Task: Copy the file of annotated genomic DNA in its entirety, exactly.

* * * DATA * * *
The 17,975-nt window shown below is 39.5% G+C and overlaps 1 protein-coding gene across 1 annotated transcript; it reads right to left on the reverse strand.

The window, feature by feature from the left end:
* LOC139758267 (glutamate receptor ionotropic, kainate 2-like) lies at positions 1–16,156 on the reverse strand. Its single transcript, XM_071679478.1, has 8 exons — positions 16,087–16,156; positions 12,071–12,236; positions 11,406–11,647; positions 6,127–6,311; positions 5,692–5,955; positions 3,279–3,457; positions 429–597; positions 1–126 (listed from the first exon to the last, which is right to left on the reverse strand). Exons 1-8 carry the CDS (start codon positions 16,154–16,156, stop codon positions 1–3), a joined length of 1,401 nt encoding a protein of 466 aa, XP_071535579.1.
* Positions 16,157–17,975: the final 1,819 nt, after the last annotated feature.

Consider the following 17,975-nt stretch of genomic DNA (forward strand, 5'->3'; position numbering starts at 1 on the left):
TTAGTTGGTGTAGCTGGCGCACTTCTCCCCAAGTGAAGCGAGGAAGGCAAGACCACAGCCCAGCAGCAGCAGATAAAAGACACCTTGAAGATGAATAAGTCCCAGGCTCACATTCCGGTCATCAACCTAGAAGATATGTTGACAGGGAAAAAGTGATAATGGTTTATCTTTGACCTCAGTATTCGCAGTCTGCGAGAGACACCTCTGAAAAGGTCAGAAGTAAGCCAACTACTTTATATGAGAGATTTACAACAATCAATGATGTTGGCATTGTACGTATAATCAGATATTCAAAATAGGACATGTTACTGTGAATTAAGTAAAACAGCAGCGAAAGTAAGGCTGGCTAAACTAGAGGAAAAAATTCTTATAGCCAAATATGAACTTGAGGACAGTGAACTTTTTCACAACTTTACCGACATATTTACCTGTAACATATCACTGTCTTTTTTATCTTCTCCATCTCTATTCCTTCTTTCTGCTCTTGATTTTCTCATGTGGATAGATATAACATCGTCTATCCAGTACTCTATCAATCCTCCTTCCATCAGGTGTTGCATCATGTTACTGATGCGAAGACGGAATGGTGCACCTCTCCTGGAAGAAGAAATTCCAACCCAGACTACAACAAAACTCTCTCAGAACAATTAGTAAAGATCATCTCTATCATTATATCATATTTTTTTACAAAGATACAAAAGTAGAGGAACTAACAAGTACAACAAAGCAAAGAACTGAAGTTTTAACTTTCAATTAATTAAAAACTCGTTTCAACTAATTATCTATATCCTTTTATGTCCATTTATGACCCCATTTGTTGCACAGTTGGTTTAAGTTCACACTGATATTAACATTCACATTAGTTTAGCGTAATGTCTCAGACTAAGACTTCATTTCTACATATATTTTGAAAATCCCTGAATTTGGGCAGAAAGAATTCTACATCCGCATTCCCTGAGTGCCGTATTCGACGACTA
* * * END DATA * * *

The 17,975-nt window shown below is 39.5% G+C and overlaps 1 protein-coding gene across 1 annotated transcript; it reads right to left on the reverse strand.

The window, feature by feature from the left end:
* LOC139758267 (glutamate receptor ionotropic, kainate 2-like) lies at positions 1–16,156 on the reverse strand. Its single transcript, XM_071679478.1, has 8 exons — positions 16,087–16,156; positions 12,071–12,236; positions 11,406–11,647; positions 6,127–6,311; positions 5,692–5,955; positions 3,279–3,457; positions 429–597; positions 1–126 (listed from the first exon to the last, which is right to left on the reverse strand). Exons 1-8 carry the CDS (start codon positions 16,154–16,156, stop codon positions 1–3), a joined length of 1,401 nt encoding a protein of 466 aa, XP_071535579.1.
* Positions 16,157–17,975: the final 1,819 nt, after the last annotated feature.

Consider the following 17,975-nt stretch of genomic DNA (forward strand, 5'->3'; position numbering starts at 1 on the left):
TTAGTTGGTGTAGCTGGCGCACTTCTCCCCAAGTGAAGCGAGGAAGGCAAGACCACAGCCCAGCAGCAGCAGATAAAAGACACCTTGAAGATGAATAAGTCCCAGGCTCACATTCCGGTCATCAACCTAGAAGATATGTTGACAGGGAAAAAGTGATAATGGTTTATCTTTGACCTCAGTATTCGCAGTCTGCGAGAGACACCTCTGAAAAGGTCAGAAGTAAGCCAACTACTTTATATGAGAGATTTACAACAATCAATGATGTTGGCATTGTACGTATAATCAGATATTCAAAATAGGACATGTTACTGTGAATTAAGTAAAACAGCAGCGAAAGTAAGGCTGGCTAAACTAGAGGAAAAAATTCTTATAGCCAAATATGAACTTGAGGACAGTGAACTTTTTCACAACTTTACCGACATATTTACCTGTAACATATCACTGTCTTTTTTATCTTCTCCATCTCTATTCCTTCTTTCTGCTCTTGATTTTCTCATGTGGATAGATATAACATCGTCTATCCAGTACTCTATCAATCCTCCTTCCATCAGGTGTTGCATCATGTTACTGATGCGAAGACGGAATGGTGCACCTCTCCTGGAAGAAGAAATTCCAACCCAGACTACAACAAAACTCTCTCAGAACAATTAGTAAAGATCATCTCTATCATTATATCATATTTTTTTACAAAGATACAAAAGTAGAGGAACTAACAAGTACAACAAAGCAAAGAACTGAAGTTTTAACTTTCAATTAATTAAAAACTCGTTTCAACTAATTATCTATATCCTTTTATGTCCATTTATGACCCCATTTGTTGCACAGTTGGTTTAAGTTCACACTGATATTAACATTCACATTAGTTTAGCGTAATGTCTCAGACTAAGACTTCATTTCTACATATATTTTGAAAATCCCTGAATTTGGGCAGAAAGAATTCTACATCCGCATTCCCTGAGTGCCGTATTCGACGACTA